A Friendly Reminder To Get Off Track

Last week began with A Friendly Reminder That You’re Not Off Track, which I hope helped quell your concerns about Thanksgiving feasting.  I touched on holiday eating again on Sunday, so today we’re back to talking about training, and I’d like to tell you to get off track.

What on earth am I talking about?  That abomination of a barbell and squat rack, the Smith Machine!  While Smith Machine Squats aren’t the best idea, I can’t completely hate the machine; it has some uses:

Screen Shot 2012-12-03 at 3.22.35 PM
Nailed it.

Bill is right, and maybe I am too close minded with the Smith Machine, but it just doesn’t compare to unguided movements.  I consider using the Smith Machine similar to driving on the Tomorrowland Speedway.  It’s great when you’re 6 years old, but the second you realize that you’re doing all that much, you realize it’s a bit silly.

TomorrowLand

Weeeeeeeee!!!!! Wait, what is that metal rail for?  Why can’t I drive away from it?!  Am I stuck here forever?!?  NOOOOOO!!!!

Take deep breaths.  Unlike the monotony of the Speedway, there might actually be some good uses of the Smith Machine.  Every exercise that I’m about to recommend to you has one major element in common, as they treat the Smith Machine as a fixed piece of equipment, and not as barbell balancing contraption.  I’m done hating on the Smith Machine; let’s get to some practical uses of this guy.

Thanks to an easily adjustable bar height, it takes mere seconds to adjust where the bar is racked, which makes the Smith Machine a great idea for push-up and inverted row progressions.  For example, elevating the starting position and reducing the body angle reduces the load that you’re using; let’s call it Applied Trigonometry.  If we were to determine the load (by percentage of body weight) being moved between that inverted row and the one below, there’s a huge difference in strength required, and it’s probably impossible to become too strong at inverted rows.  Here’s a comparison of a more-vertical row as well as a foot-elevated version using the Smith Machine:

In addition to progressing and regressing inverted rows, I find the Smith Machine is a great tool for regressing push-ups to an angle that allows us to maintain a plank position throughout the set.  For some, this may be with a traditional two handed push-up, while others may use it to practice their one-handed push-up skills:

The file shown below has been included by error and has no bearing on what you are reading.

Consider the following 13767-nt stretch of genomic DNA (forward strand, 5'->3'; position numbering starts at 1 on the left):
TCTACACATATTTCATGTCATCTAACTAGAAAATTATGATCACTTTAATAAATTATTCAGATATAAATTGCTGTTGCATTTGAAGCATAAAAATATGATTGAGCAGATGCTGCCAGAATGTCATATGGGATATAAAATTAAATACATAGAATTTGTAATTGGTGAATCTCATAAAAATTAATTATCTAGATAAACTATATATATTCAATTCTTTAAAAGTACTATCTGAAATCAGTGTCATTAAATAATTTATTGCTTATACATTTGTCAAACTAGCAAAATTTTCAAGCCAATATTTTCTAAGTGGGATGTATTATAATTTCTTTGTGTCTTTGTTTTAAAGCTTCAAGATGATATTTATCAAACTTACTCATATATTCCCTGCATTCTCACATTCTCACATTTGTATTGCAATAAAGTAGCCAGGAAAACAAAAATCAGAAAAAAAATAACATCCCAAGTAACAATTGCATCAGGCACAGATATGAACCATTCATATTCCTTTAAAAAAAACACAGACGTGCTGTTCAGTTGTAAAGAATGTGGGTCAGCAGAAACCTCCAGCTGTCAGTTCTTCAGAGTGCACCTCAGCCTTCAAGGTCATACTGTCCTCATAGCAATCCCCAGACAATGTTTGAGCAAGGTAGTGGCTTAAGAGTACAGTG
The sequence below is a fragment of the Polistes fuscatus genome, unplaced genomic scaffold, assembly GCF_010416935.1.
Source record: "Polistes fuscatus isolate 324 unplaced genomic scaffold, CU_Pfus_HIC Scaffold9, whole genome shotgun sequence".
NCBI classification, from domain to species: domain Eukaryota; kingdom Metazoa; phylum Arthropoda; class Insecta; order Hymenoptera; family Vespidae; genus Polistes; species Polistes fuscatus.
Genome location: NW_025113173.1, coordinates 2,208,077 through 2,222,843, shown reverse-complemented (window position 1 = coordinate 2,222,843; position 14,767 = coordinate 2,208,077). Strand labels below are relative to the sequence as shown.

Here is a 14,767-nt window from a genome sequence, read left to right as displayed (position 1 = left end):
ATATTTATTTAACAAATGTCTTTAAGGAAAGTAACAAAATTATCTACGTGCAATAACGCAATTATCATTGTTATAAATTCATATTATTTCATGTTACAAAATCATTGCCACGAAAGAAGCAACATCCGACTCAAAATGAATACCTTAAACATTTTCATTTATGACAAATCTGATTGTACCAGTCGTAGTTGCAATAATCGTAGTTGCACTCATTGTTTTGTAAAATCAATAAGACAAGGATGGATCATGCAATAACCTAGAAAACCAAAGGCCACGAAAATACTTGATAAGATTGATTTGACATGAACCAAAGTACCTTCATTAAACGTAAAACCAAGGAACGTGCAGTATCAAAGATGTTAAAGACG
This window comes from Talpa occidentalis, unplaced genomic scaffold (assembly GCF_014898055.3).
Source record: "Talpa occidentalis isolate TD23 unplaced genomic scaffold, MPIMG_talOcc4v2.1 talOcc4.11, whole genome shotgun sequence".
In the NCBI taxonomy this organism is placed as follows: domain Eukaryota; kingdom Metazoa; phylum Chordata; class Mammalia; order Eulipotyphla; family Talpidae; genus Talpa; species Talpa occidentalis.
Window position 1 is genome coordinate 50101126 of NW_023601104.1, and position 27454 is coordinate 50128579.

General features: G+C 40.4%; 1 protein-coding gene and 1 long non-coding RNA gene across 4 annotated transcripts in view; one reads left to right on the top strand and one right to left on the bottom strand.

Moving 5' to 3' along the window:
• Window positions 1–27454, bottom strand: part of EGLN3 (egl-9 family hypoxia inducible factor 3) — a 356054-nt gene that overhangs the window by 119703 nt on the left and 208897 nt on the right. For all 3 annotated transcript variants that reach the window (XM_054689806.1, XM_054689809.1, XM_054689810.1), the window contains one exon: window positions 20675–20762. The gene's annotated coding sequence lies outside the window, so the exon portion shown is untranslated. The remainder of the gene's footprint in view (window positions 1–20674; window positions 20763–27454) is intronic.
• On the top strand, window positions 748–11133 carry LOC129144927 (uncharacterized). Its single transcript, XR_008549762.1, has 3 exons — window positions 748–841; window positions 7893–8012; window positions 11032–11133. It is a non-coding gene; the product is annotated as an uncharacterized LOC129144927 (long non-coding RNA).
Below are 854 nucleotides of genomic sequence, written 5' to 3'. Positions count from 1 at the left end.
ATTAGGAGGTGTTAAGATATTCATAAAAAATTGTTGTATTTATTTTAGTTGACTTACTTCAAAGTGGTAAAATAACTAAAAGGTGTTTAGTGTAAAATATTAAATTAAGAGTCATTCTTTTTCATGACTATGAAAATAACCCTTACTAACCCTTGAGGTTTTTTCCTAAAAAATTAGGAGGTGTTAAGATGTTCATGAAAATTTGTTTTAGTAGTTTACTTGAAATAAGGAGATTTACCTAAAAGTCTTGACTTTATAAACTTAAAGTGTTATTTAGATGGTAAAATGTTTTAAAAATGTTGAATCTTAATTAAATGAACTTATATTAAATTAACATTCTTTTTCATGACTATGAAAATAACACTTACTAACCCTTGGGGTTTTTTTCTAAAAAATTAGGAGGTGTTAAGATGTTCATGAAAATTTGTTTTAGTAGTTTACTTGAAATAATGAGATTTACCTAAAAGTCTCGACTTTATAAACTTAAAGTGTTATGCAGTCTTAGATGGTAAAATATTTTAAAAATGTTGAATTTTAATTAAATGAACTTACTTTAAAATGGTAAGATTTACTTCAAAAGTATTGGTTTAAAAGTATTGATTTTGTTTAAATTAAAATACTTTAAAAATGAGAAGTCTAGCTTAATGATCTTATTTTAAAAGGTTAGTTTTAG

Along with those horizontal pushing and pulling options, I find the Smith Machine to be a really good tool for challenging grip due to the variety of grip thickness options.  You can use the barbell handle for more traditional exercises, but will likely have to ‘shorten’ yourself in one way or another.  Here’s a chin-up in a slight tuck position, which I like because it challenges the abdominals, and because it doesn’t let you use your glutes or thoracolumbar fascia for a boost.  Starting from a dead hang feels much harder in the tuck:

It’s also possible to use the Smith Machine for parallel grip pulling, depending on the design elements.  If there are two bars at the top, you can go to town with parallel grip pull-ups:

If there is only one cross bar, you can always attach a suspension trainer and perform parallel grip rows with a hand on the barbell and one on your device:

If I had to ‘pick’ one upper body isolation exercise, I’d go with the body weight tricep extension.  While you’re concerned with movement at the Elbow, you also have to minimize movement through your trunk.  It’s a perfect excuse to do some extra planks!

I know it seems like the lower body is getting shafted here, and I’ll admit that it is.  There aren’t many lower body exercises that you can use with the Smith Machine, although it makes a very good hurdle for step-overs and duck-unders, among other things.  If you’re interested, please check out Eric Cressey’s 10 Uses for a Smith Machine.  I’ll let you know that my favorite lower body exercise would be the Rear Foot Elevated Split Squat:

When it comes to bang-for-your-buck training, the Smith Machine is not the place to look.  However, if you’ve hit a plateau and need a new challenge, or you’re in a pinch and need an appropriate variation, the Smith Machine may just allow you to perform a new or different exercise that make that training session, and those in the future, conducive towards your goals.

Just make sure that, whatever you do, you don’t un-rack the bar.

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